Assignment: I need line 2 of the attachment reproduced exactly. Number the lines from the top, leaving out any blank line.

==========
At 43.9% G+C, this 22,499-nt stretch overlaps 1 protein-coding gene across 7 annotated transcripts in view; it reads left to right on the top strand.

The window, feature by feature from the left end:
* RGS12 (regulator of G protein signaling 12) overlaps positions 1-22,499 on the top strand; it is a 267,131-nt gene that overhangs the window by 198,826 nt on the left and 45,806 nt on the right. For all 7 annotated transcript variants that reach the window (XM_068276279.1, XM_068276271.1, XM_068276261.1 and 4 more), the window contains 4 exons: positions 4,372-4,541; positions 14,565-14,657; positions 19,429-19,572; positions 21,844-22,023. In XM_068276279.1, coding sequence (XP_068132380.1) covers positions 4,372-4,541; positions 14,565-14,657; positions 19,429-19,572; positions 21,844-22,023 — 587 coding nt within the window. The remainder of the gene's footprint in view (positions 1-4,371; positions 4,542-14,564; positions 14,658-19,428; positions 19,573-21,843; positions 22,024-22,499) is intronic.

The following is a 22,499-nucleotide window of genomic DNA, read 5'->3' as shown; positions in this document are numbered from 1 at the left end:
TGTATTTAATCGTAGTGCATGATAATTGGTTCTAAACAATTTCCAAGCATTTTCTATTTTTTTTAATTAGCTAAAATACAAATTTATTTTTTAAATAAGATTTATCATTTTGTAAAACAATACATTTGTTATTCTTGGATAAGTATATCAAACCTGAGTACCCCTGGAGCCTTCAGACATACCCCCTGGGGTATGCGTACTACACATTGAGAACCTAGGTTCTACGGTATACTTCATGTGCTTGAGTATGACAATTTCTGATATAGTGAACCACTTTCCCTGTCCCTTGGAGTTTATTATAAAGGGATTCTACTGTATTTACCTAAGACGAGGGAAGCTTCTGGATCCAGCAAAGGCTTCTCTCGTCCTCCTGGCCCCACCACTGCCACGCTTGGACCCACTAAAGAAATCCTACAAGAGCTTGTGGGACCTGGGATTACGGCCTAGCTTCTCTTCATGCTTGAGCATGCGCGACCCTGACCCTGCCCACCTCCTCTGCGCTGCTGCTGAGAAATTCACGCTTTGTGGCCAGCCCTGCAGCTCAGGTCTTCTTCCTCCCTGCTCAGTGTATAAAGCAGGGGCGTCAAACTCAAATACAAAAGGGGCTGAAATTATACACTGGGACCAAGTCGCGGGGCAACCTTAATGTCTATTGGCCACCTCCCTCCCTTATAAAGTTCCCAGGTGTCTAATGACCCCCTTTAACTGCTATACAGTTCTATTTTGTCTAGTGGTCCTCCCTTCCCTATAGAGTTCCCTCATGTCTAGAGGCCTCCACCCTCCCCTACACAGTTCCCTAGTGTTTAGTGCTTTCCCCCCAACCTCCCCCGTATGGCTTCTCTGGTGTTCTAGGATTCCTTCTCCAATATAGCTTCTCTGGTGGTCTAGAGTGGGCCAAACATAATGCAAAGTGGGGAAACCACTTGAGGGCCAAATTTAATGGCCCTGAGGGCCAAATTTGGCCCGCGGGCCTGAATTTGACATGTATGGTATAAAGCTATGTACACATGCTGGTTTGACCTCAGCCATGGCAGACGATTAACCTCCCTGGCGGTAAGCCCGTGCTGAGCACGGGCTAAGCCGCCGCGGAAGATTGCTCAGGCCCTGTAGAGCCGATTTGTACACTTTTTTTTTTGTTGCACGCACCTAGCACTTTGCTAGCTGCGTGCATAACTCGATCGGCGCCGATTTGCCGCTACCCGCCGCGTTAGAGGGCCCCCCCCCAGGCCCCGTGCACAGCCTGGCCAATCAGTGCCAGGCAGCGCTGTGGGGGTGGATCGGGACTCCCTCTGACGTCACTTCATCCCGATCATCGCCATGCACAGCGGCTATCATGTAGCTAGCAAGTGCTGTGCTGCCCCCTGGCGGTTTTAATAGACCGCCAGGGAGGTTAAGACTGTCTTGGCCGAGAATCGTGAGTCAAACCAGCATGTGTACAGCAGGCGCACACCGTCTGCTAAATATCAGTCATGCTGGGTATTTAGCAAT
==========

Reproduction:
The window, feature by feature from the left end: